Apr
05

Justice Aborted Is Justice Denied

I stood in a public place yesterday and watched two tearful parents say goodbye to an American hero. The young man was leaving for a year. Odds are, he will return safe and sound. But the world is a dangerous place. There are no guarantees. They were sending him into harm’s way.

His odds of survival are good. Although he is only 23-years-old, he is already a veteran of four years of service in the United States Navy. He served in Somalia and the Persian Gulf, and was highly decorated during those tours. He is quiet, but loving and eager to lend a hand. When his sister fell ill with cancer, he offered to come home to donate bone marrow. His studies in history at the University of Connecticut earned him a place on the Dean’s list.

This is the sort of kid you want to have as a neighbor. He is a role model of quiet, unassuming diligence.

Neither parent could bear the final farewell. Their son preferred it that way. Saying goodbye is hard for him. He might cry if he saw the tears well up in his parents’ eyes. Better to appear to be brave when embarking upon this trip, he thought.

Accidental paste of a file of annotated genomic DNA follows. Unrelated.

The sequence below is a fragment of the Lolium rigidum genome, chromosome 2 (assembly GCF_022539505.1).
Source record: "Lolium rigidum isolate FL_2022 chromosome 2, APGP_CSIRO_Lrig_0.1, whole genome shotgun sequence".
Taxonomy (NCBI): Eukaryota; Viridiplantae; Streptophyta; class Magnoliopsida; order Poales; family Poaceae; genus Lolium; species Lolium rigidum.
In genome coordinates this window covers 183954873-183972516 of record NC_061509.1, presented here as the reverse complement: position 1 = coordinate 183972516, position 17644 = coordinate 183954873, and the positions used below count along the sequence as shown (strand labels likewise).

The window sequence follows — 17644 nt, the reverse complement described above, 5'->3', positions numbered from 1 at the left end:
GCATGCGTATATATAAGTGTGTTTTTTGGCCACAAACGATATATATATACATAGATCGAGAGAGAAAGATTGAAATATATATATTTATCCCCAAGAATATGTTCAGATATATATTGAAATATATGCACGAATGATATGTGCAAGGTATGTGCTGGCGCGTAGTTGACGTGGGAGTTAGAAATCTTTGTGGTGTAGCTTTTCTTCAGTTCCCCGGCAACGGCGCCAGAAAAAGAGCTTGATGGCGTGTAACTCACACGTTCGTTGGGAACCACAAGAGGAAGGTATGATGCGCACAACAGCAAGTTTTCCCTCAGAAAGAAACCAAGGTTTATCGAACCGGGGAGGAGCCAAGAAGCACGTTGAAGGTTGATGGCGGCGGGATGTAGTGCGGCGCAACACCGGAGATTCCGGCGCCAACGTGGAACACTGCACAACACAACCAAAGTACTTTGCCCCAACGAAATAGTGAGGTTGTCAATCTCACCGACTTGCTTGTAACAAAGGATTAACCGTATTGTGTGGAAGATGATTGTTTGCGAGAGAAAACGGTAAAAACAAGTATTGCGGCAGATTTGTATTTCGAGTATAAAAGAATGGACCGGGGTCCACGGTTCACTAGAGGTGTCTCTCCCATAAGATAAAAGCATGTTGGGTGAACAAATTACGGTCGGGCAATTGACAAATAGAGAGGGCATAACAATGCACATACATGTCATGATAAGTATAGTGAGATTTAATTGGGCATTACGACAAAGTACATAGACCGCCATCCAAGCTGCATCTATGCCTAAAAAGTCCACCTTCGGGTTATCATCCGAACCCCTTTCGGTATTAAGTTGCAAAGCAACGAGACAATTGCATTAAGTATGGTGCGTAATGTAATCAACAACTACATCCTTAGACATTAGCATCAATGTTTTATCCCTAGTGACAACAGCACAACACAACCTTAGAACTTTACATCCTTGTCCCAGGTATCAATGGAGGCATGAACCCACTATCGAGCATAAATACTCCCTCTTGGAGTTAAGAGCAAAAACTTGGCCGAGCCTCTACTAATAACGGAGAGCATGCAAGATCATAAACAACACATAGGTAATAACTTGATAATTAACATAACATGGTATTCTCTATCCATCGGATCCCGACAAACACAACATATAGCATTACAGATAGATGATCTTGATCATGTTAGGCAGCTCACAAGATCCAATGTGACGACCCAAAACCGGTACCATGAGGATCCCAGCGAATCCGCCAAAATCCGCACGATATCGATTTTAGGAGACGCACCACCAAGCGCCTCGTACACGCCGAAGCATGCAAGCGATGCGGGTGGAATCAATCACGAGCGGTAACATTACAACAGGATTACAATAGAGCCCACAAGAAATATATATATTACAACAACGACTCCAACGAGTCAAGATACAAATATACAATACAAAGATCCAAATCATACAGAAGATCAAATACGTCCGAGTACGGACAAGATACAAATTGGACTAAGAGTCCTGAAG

So his mother hugged him and muttered the soft things mothers do when their hearts are breaking and they realize that all the love in the world might not be enough. His father tried to be stoic, but even from a distance, I could see his heart breaking. A quick hug, and then something like a salute and a quick promise about the things they will do when the boy returns.

I turned away. My children are all older than this boy. Farewells are hard for me. If you let go, will they ever return? Bravery is a mask we cowards wear when all is terror.

And then it was done. This hero stood before a judge. The judge read his pre-sentence report and told those assembled in court it was one of the best she’d ever seen. I’ve read hundreds of these dreary assessments of a person whose entire life is now recast in terms of the moment they broke the law. It was a glowing report.